June 80% of wages up to cap of £2,500 plus employer's National Insurance and employer's minimum automatic enrolment pension contributions on that amount. No contribution No
July 80% of wages up to cap of £2,500 plus employer's National Insurance and employer's minimum automatic enrolment pension contributions on that amount. No contribution Yes
August 80% of wages up to a cap of £2,500. Employer's National Insurance and employer's minimum automatic enrolment pension contributions. Yes
September 70% of wages up to a cap of £2,187.50.

Employer National Insurance and employer's minimum automatic enrolment pension contributions.


10% of wages to make up 80% total up to a cap of £2,500.

October 60% of wages up to a cap of £1,875.

Employer National Insurance and employer's minimum automatic enrolment pension contributions.


20% of wages to make up 80% total up to a cap of £2.500.


The government's fact sheet states that the cap will be proportional to the hours not worked. Further guidance should provide more information on how this will work in practice. As with the current scheme, employers are still able to choose to top up employee wages above the scheme grant at their own expense if they wish.

Employers also need to consider the relationship between the sum that is available from the scheme to help with pension costs, and the employer contributions they are actually required to pay into the pension schemes and plans they offer to employees. Employers who are considering flexible furloughing will need to think about how this mix of returning to work and remaining on furlough will fit with pension and death in service arrangements.

Next steps

Employers will now need to consider whether (if appropriate) any employees should be furloughed prior to 10 June to enable them to qualify for claims under the scheme from 1 July onwards. Careful thought will also need to be given to how flexible furloughing can support the business from July through to October.

Consultation and agreement with employees will be crucial, particularly as many children will still require care at home and the government, so far, has made only tentative moves to ease measures for those who are shielding. Employers will also need to ensure that that they have systems in place to accurately record hours for the purposes of flexible furloughing. More guidance is due to be published on 12 June 2020.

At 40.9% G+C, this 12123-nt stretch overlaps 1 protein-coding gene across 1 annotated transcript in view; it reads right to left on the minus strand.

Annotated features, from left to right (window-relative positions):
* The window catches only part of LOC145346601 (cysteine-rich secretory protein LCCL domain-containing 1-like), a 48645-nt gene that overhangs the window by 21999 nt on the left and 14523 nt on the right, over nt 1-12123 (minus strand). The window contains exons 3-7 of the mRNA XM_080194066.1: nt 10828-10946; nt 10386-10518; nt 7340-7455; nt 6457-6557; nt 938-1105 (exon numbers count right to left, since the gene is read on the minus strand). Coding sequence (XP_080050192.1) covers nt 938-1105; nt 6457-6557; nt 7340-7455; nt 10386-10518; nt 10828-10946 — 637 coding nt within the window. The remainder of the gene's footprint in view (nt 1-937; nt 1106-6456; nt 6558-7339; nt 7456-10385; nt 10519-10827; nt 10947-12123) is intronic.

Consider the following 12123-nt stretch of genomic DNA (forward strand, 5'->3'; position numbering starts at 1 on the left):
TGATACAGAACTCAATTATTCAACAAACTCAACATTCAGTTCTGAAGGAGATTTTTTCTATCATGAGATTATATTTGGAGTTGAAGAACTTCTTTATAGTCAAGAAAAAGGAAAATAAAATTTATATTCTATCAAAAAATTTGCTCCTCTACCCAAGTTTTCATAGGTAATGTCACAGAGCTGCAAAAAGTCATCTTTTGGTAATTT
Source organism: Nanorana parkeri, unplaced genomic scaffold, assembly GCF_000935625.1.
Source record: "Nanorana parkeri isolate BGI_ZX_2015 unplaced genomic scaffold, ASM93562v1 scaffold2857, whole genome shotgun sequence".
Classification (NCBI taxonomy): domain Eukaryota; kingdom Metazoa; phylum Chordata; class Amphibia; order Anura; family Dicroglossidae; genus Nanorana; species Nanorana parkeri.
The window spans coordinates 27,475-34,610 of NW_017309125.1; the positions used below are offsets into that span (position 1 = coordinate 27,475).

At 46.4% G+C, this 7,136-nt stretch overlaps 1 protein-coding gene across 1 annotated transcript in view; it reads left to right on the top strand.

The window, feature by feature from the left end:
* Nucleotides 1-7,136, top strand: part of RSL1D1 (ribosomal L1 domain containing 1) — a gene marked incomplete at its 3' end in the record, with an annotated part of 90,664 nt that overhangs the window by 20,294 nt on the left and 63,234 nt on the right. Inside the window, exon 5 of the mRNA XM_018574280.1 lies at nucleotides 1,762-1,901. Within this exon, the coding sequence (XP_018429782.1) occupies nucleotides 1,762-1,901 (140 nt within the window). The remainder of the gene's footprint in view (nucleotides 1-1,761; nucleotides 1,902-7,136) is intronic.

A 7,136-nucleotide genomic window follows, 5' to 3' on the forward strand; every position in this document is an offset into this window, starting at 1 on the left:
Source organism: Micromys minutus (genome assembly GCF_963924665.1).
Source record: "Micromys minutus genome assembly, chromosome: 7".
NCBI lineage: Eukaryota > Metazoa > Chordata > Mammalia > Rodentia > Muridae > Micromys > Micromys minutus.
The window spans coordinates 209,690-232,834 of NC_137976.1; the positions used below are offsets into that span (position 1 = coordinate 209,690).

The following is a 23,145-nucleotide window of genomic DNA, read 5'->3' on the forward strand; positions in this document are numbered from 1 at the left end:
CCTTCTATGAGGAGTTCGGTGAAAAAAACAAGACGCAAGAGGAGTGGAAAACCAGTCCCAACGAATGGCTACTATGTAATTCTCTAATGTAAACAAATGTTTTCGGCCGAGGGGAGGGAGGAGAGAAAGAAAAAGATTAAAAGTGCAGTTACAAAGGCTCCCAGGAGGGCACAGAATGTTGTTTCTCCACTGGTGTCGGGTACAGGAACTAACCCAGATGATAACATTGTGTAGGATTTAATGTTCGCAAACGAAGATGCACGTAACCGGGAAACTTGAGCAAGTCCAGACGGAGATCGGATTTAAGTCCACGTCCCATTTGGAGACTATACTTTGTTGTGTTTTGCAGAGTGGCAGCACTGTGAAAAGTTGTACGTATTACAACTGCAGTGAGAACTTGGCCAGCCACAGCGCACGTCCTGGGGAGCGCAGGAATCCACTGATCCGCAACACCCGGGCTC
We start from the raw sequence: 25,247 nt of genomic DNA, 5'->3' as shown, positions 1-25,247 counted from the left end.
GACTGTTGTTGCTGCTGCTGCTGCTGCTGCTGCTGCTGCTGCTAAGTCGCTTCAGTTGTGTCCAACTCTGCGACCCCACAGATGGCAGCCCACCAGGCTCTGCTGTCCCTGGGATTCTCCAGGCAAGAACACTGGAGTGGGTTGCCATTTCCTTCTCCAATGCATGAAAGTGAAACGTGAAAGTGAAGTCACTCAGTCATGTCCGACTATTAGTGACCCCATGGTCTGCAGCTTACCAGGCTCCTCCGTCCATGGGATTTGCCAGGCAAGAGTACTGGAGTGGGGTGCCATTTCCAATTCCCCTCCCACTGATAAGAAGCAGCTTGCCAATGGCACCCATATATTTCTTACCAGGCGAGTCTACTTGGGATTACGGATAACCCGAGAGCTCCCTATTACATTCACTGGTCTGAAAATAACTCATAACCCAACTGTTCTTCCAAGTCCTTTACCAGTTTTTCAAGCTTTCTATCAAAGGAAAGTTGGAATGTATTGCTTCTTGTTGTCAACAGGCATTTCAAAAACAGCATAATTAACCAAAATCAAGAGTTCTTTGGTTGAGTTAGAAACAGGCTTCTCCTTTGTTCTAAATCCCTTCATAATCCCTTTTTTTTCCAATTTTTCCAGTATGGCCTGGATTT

As is the position now, employers must take care to ensure that any claims made under the scheme continue to comply with the scheme rules. The government on 1 June announced a consultation on draft legislation, which will give HMRC (retrospective) powers to recover payments to which recipients were not entitled under the scheme or cease to be entitled by taxing them at 100%.

As recovery will be by way of a tax charge, HMRC will have the normal tax investigations, penalties and assessment powers. Crucially businesses will have to notify HMRC of any liability within 30 days, for example on breach of furlough conditions, and, further, as expected, the repayment regime will apply where furlough claims have been incorrectly made, even where the claimant honestly believed it was entitled to claim. Penalties for deliberate misuse and potential personal liabilities for directors where their companies become insolvent may also apply.

As the government seeks to kick-start the economy, its announcement on flexible furloughing and a slow tapering has come as a welcome relief to many employers. However, the extent to which it will, in the longer term, "protect jobs and businesses through this crisis" remains to be seen. Employers will need to consider carefully what this means for any proposed longer-term reductions in the workforce. From 1 November, employers will be responsible for 100% of employment costs. As of midnight on 24 May 2020, the total value of claims made under the current scheme was £15 billion.


* This article is current as of the date of its publication and does not necessarily reflect the present state of the law or relevant regulation.